Time magazine will fight an Indonesian court ruling ordering it to pay $106m (£52m) in damages to former President Suharto, Time's lawyer has said.
Mr Suharto has always denied the allegations against him
Todung Mulya Lubis described the ruling by Indonesia's highest court as a blow to press freedom.
A Supreme Court spokesman said on Monday it had ruled that a 1999 Time article defamed the former leader.
The article alleged $73bn had passed through the Suharto family's hands during the president's 32-year reign.
"We will use all means available to challenge this decision," Mr Lubis told a news conference.
"What is at stake here is not only Time but also the freedom of the press."
The lawyer said that Time had not been formally told of the Supreme Court decision, which a court spokesman said was reached on 30 August.
"We have to read the verdict before planning what legal measures to take... Time will not give in or accept the decision and will take appropriate legal measures," Mr Lubis told the AFP news agency.
Indonesian Supreme Court spokesman Nurhadi said on Monday that a panel of judges had overturned the decision of two lower courts and ruled in Mr Suharto's favour.
They had ordered the magazine to pay $106m in damages and publish an apology in various Time editions as well as Indonesian publications, he added.
The court "found the article has damaged the reputation and honour of the grand general of the Indonesian armed forces and former president of Indonesia," Mr Nurhadi said.
Time published the article, entitled "Family Firm", in its Asian edition a year after President Suharto was forced to resign after public protests.
It said the evidence was gathered during a four-month probe involving correspondents in 11 countries.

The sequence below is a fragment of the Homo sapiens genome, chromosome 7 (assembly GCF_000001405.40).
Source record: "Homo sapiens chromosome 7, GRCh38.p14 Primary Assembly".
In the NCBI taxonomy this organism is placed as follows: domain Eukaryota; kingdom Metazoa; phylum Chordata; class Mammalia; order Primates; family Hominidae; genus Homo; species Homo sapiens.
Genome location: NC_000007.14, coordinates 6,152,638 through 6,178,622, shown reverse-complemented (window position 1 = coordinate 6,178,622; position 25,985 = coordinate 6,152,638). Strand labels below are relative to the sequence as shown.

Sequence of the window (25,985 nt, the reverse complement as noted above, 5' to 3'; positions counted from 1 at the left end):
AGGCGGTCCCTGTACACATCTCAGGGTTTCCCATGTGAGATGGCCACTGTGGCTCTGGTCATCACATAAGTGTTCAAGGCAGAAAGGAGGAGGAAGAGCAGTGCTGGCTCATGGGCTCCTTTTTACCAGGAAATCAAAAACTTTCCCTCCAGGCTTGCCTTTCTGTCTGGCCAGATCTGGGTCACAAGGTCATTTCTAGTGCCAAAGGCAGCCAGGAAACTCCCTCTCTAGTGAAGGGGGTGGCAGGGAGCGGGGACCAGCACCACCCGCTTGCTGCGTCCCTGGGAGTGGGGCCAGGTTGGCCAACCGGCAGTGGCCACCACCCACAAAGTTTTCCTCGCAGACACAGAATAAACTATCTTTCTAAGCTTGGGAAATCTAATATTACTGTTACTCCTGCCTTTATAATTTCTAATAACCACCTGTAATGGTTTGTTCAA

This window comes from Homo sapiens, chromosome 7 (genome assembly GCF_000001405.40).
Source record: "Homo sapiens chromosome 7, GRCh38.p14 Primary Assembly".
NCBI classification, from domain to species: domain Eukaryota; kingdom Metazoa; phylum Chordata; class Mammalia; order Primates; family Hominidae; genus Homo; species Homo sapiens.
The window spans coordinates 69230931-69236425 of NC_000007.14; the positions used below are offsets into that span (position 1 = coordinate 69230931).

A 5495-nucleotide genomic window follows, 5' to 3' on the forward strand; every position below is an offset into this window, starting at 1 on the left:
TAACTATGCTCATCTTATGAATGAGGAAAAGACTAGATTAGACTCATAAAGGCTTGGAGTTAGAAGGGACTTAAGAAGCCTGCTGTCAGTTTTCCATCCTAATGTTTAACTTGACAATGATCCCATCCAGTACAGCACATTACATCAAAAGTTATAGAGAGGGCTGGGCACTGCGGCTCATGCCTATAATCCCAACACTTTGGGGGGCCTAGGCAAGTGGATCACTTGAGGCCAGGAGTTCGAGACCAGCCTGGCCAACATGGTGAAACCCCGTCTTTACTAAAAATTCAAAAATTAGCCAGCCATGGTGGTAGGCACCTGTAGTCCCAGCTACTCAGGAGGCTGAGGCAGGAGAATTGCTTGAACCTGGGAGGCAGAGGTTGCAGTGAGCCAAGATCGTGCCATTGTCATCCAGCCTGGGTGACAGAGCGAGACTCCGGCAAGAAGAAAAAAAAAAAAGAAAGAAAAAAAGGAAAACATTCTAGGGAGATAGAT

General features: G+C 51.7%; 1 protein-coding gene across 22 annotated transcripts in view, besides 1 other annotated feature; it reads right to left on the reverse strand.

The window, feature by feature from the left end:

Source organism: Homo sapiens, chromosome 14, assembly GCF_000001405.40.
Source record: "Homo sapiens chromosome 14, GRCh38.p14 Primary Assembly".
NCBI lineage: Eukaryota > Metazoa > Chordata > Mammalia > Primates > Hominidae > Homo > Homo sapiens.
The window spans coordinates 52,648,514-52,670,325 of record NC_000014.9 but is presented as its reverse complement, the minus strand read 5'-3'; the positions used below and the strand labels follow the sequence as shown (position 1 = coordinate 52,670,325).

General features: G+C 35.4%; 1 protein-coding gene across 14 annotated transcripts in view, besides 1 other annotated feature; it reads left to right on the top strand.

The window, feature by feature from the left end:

The article alleged that the Suharto family had amassed some $73bn "in revenues and assets" during his rule, but lost much of it during the 1997 Asian financial crisis. It claimed the family still had $15bn in 1999.
Mr Suharto filed a defamation suit against the magazine, originally seeking more than $27bn in damages.
His case was rejected by Jakarta's District Court in 2000 and then the Appeal Court in 2001, before succeeding with the Supreme Court.
Mr Suharto has long faced allegations of amassing a fortune while in power - claims he has always denied.
A criminal case against him was blocked by the courts last year on the grounds of the 86-year-old's ill health.
He has had a number of strokes and last year underwent stomach surgery.
Prosecutors have since tried to bring a civil case against the former president, seeking $440m they claim disappeared from a state scholarship fund, and $1.1bn in damages.
They said they are set to return to court after failing to reach an out-of-court settlement with the defence lawyers as requested by the judge at the hearing last month.